Lessons Regarding Feedback

Every day I deliver a great amount of information to students and in every lesson I offer many messages of feedback.  All of us get feedback from various sources and at the end of my work day, I think the art of my craft is to provide a positive learning environment enriched with motivational and quality comments to students.  Over the years, as both a teacher and coach, I have spent much time studying,  reflecting,  and modifying how I deliver criticism to the students regarding their learning.  What I’ve learned is that the best practices of feedback in any learning environment can be used to foster what is referred to in psychology circles as a growth mindset.

According to Stanford professor Dr. Carol Dweck, “In a growth mindset, people believe that their most basic abilities can be developed through dedication and hard work—brains and talent are just the starting point. This view creates a love of learning and a resilience that is essential for great accomplishment”. Furthermore, her research tells us to avoid feedback related to intelligence as that promotes a fixed mindset that intelligence is static and cannot be enhanced over time.

In my classroom, this means I avoid comments that refer to their intelligence such as “smart question” and instead I focus on the process of learning such as, “That was a great question because you were creative and you thought beyond the presented information.”  In other words, I try to provide feedback about how to think about learning not just about the learner.  Honestly, I routinely think to myself “elaborate your feedback” when I respond to questions.

There are many parallels between effective goal setting and providing proper feedback. For instance, just like quality goals,  the feedback should always be specific. Feedback such as, “Great job, Bobby Jo” is specific to that person, but doesn’t really help them learn. There must be specific, constructive details included for learning to occur.  Instead, I should say, “Great job, Bobby Jo as you fully explained your thinking on that problem and argued your stance clearly and concisely.”   I actually think of this type of feedback quite a bit when I coach. It is so tempting to simply say, “great throw” however, I have to provide specific examples to my athletes as to why it was good so that they can duplicate this action in the future.

Next, as mentioned earlier Dr. Carol Dweck,  feedback to students should be process oriented not product oriented, however, I’ve learned that this feedback shouldn’t necessarily be effort based.  Just this week I went back and crossed out a comment I wrote at the top of a near perfect test stating, “Outstanding effort and achievement.” The problem with that is that I have no idea, in reality,  how much effort that particular student  gave to prepare for that test. If they gave very little effort to prepare I didn’t want to confirm that that minimal effort was the right quantity. It may not be in the future.  Instead I want to provide feedback related to the knowns not the unknowns.  What I did know is that they were able to apply economic concepts consistently through the test. I avoid comments related to working harder as smarter studying is different than more studying.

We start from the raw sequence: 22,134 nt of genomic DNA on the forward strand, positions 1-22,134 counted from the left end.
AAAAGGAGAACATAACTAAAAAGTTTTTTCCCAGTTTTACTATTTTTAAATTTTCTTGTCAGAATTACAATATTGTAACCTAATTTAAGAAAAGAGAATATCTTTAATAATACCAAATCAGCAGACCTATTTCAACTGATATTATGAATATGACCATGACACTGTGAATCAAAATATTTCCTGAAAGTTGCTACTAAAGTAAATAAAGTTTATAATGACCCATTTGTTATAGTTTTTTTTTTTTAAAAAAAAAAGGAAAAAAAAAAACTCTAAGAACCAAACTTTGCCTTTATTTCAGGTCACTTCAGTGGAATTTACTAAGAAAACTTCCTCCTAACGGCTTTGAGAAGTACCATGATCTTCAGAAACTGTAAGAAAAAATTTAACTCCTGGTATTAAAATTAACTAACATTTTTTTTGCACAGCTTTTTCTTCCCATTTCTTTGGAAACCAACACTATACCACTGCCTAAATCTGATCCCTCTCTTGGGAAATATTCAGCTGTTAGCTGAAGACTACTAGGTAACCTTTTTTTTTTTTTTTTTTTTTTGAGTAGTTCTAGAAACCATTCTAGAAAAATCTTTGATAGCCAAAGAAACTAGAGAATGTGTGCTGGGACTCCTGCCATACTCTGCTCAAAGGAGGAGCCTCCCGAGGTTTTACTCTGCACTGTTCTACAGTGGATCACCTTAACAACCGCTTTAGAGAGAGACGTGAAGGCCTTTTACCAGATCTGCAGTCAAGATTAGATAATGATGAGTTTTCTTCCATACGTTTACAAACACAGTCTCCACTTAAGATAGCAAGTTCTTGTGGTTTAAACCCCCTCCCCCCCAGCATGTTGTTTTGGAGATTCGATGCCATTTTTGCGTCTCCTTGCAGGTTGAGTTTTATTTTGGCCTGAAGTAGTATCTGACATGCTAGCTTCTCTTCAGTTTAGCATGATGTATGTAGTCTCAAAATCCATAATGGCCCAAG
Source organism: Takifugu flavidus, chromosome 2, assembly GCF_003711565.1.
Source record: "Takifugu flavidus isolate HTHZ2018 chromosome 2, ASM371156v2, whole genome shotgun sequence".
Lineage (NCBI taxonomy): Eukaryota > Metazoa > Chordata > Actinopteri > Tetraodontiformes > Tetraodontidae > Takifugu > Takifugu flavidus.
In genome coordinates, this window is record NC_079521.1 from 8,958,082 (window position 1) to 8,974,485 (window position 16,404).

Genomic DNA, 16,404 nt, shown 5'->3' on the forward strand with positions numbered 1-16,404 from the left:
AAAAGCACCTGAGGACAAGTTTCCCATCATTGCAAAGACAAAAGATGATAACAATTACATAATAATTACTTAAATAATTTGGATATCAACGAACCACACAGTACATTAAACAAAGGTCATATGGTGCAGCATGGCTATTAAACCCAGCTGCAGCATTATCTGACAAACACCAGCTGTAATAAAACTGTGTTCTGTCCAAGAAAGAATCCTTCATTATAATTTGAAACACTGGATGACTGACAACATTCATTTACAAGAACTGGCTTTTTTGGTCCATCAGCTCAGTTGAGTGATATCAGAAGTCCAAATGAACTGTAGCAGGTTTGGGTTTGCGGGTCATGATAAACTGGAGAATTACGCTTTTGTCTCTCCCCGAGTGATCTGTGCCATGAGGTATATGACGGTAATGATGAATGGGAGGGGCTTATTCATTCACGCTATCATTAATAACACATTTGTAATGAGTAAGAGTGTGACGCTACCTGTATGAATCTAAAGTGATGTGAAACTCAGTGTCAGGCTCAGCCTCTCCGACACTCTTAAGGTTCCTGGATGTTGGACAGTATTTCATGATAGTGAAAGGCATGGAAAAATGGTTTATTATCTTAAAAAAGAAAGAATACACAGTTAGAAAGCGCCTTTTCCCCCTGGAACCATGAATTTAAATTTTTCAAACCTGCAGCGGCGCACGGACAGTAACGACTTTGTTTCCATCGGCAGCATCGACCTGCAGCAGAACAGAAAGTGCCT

Another great lesson regarding feedback came from a learning and the brain expert, Dr.JoAnn Deak.  Years ago, I heard her speak and she discussed the importance of righting the wrong of feedback that may have hurt others.   I’m far from perfect, and sometimes even the best feedback can hurt a student’s feelings. Her advice, related to our brain chemistry, is that if/when we hurt others, we have to “circle back” as quickly as possible (that day) to right our wrongs.  For instance, if I sense a student turned off their learning based on something I said, I must find time to connect with that student to make sure they know I care for them and that they understood what I meant. Circling back really helps and shows my students I care about them and their feelings.

This connects to another idea regarding feedback, it must be timely.  Just like circling back requires a timely response, feedback also has to be performed in an adequate window of time.  If my students take a test or complete a project I have to return that learning exercise with comments in a reasonable time.  Ideally, I let students grade quizzes immediately in class so that they  get that feedback. I figure they are most motivated at that time and they can best explain their thinking regarding questions they got wrong.

As stated, feedback has to foster a growth mindset, must be process oriented, non-harmful, specific, and timely, but the most meaningful feedback comes from those that we know care about us.  I can create wonderful moments of learning, but if my students doubt I care about them as individuals I’ll never achieve my teaching objectives. Outside of the classroom, I think the lessons regarding feedback are the same.  I hope this insight into my thinking as a teacher helps you provide better feedback in what you do as well.  If not,  I’m always open to your feedback.

 

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